the decision of the Eagles Lodge to cancel the event.'' In response to 
this misguided interpretation of the law, the DEA issued on June 17, 
2003, supplemental guidance in a memo to all DEA field agents making 
clear that:

     property owners not personally involved in illicit drug 
     activity would not be violating the Act unless they knowingly 
     and intentionally permitted on their property an event 
     primarily for the purpose of drug use. Legitimate property 
     owners and event promoters would not be violating the Act 
     simply based upon or just because of illegal patron behavior.

  I have expressed clearly to Ms. Tandy my expectation that the law 
will be applied narrowly and responsibly. Ms. Tandy has confirmed that 
under her direction the DEA will implement the law as it was intended, 
targeting only those events whose promoters knowingly and intentionally 
allow the manufacture, sale or use of illegal drugs. In the DEA's June 
19, 2003 letter to me, it noted that its initial May 15, 2003 guidance:

     informed [DEA] personnel that [the law's] requirements of 
     `knowledge' and `intent' were not changed by the [new] Act. 
     Accordingly, legitimate event promoters, such as bona fide 
     managers of stadiums, arenas, performing arts centers, and 
     licensed beverage facilities should not be concerned that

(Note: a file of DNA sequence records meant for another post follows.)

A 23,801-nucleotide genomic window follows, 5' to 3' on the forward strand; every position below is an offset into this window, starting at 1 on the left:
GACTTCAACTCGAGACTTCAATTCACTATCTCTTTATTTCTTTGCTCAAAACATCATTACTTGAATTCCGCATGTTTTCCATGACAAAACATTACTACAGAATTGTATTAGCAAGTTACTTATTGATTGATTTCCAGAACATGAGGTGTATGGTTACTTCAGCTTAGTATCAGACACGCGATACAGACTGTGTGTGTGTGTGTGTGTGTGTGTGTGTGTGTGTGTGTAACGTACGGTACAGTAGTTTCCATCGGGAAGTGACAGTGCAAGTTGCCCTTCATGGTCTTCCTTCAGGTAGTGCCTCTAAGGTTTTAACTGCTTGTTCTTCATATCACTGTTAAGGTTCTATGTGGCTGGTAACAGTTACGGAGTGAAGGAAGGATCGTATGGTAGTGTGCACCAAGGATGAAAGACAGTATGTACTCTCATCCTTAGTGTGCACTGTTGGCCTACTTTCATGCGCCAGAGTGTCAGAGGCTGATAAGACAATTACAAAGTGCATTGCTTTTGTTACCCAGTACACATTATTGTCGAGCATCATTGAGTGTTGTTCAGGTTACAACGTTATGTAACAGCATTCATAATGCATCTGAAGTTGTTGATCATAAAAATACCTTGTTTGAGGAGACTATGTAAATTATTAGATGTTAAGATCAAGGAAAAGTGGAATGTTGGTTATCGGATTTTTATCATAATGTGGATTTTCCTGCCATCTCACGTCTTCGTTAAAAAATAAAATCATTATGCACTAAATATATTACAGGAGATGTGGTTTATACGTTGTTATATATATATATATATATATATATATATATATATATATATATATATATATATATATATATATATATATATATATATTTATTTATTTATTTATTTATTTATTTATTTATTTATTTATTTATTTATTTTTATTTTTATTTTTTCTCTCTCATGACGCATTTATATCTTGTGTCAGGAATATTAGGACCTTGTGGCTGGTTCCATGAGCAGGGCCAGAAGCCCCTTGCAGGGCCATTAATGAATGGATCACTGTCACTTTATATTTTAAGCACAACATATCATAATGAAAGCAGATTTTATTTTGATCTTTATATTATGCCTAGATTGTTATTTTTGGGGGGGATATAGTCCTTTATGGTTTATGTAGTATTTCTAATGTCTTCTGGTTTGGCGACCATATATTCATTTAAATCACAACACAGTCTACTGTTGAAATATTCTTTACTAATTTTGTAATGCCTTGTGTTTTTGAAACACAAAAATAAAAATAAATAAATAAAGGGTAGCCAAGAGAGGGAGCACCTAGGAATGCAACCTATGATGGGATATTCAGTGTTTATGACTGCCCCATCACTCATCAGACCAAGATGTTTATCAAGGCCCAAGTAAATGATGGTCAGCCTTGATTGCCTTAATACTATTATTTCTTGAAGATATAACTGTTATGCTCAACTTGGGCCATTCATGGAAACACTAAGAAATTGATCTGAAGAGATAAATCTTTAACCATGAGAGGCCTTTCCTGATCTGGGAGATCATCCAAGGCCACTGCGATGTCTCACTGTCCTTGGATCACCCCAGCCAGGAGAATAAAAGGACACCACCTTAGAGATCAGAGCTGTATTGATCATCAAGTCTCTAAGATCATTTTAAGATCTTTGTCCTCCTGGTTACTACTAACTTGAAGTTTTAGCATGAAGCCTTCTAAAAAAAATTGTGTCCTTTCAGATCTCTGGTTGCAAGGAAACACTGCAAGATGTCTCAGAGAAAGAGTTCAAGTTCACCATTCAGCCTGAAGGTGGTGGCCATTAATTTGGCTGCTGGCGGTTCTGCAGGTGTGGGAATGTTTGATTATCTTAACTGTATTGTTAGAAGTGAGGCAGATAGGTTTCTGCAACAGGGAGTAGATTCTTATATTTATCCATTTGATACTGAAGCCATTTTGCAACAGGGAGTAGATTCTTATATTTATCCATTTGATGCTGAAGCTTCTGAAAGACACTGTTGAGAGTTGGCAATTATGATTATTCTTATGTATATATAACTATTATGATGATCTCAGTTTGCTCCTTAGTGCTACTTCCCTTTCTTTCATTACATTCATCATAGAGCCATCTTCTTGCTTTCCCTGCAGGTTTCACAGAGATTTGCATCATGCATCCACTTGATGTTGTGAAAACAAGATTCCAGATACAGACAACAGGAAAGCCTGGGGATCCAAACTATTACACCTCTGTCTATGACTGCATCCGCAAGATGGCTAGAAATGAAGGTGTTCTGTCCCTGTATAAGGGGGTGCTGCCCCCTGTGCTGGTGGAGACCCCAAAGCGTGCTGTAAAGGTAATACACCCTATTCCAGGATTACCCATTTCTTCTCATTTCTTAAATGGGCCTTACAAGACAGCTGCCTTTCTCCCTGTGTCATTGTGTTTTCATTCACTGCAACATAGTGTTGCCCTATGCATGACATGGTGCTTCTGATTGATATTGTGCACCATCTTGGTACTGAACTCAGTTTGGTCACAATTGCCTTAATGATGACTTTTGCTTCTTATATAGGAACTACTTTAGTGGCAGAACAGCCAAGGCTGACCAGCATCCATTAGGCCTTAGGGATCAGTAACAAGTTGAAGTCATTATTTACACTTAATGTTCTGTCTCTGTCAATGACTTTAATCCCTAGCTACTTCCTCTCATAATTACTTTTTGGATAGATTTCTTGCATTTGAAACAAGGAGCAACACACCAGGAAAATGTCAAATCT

they will be prosecuted simply based upon or just because of 
     illegal patron activity.

  Obviously, DEA's May 15th guidance was not sufficient to prevent the 
unfortunate Eagles Lodge incident but it reveals the Agency's 
understanding and intent not to target and prosecute the sorts of 
legitimate businesses cited above. As this is a new law, Ms. Tandy 
agrees that DEA must and will redouble its efforts in training its 
agents on the proper legal interpretation.
  Finally, let me conclude by making two final responses to some 
critics of my law who have claimed; one, that it stretches the law 
beyond its original intention, and two, that it creates a legal 
standard that will permit innocent businessmen, concert promoters, even 
homeowners to be prosecuted for the drug use of those who come to their 
property. Both charges are wrong, as I will now explain.
  First, my law amended section 856 of Title 21, U.S. Code. Section 856 
became law in 1986. While section 856 has become known popularly as the 
``crack house statute,'' it has always been

[[Page S10607]]

available to prosecute any venue--not just crack houses--where the 
owner knowingly and intentionally made the property available for the 
purpose of illegal drug activity. This fact has long been recognized by 
the Federal courts. As the Ninth Circuit Court of Appeals--the most 
liberal Federal appellate court in the Nation--said: ``There is no 
reason to believe that [section 856] was intended to apply only to 
storage facilities and crack houses.'' [United States v. Tamez, 941 
F.2d 770, 773 (9th Cir. 1991).] Or, in the words of the Fifth Circuit 
Court of Appeals: ``it is highly unlikely that anyone would openly 
maintain a place for the purpose of manufacturing and distributing 
cocaine without some sort of `legitimate' cover--as a residence, a 
nightclub, a retail business, or a storage barn.'' [United States v. 
Roberts, 913 F.2d 211, (5th Cir. 1990).]
  The suggestion by some that my law expanded section 856 to entities 
other than traditional crack houses is simply untrue. Rather, in the 17